What’s better than a big battery? How about a big battery you can move around

Power Edison is putting megawatt-scale batteries on truck trailers and barges to bring more flexibility to a costly yet valuable energy-storage resource.

Power Edison says its mobile batteries can squeeze more value out of energy storage than permanent installations. (Power Edison)
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Study after study has shown that the power grid of the future is going to need a lot of batteries. To meet that need without breaking the bank, those batteries must be as affordable as possible. But they also need to be deployed in the right places. 

Shihab Kuran, CEO of Power Edison, argues that mobile batteries hit the sweet spot in many use cases. They entail extra costs and complications, but their value is maximized by the ability to move them from place to place and quickly interconnect them with the grid. 

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Over the past five years, Power Edison has built up the equipment and expertise to make mobile, utility-scale batteries a reality, from early-stage pilots with New York utility Con Edison to a gigawatt-scale pipeline of projects with utilities whose identities have not yet been made public by the company.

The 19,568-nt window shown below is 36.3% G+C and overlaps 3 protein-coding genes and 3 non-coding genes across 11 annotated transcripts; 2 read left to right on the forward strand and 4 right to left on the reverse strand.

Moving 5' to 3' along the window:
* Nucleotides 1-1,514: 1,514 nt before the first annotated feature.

Last month, the company announced its biggest project yet: an electric-vehicle charging hub in its home state of New Jersey. At its peak, the hub aims to support up to 200 megawatts of heavy-duty electric vehicles serving one of the country’s busiest seaport complexes, making it one of the biggest EV charging facilities announced to date in the U.S.

It could take years for a utility to upgrade the local power grid to support that kind of EV charging load. But batteries can get the job done much quicker — and mobile batteries mean it can be done with a high level of flexibility. 

Putting batteries on truck trailers or barges, instead of installing them on concrete pads, enables a site to be more nimble in terms of matching different amounts of storage to shifting charging demands, Kuran said. It also allows depleted batteries to be replaced by ones recently recharged at sites without grid constraints. 

Eventually, if and when the grid infrastructure is expanded to meet a site’s charging needs, those mobile batteries can be moved on to the next location, he said. That’s valuable not only to the sites that need batteries but also to the owners and financial backers of the batteries.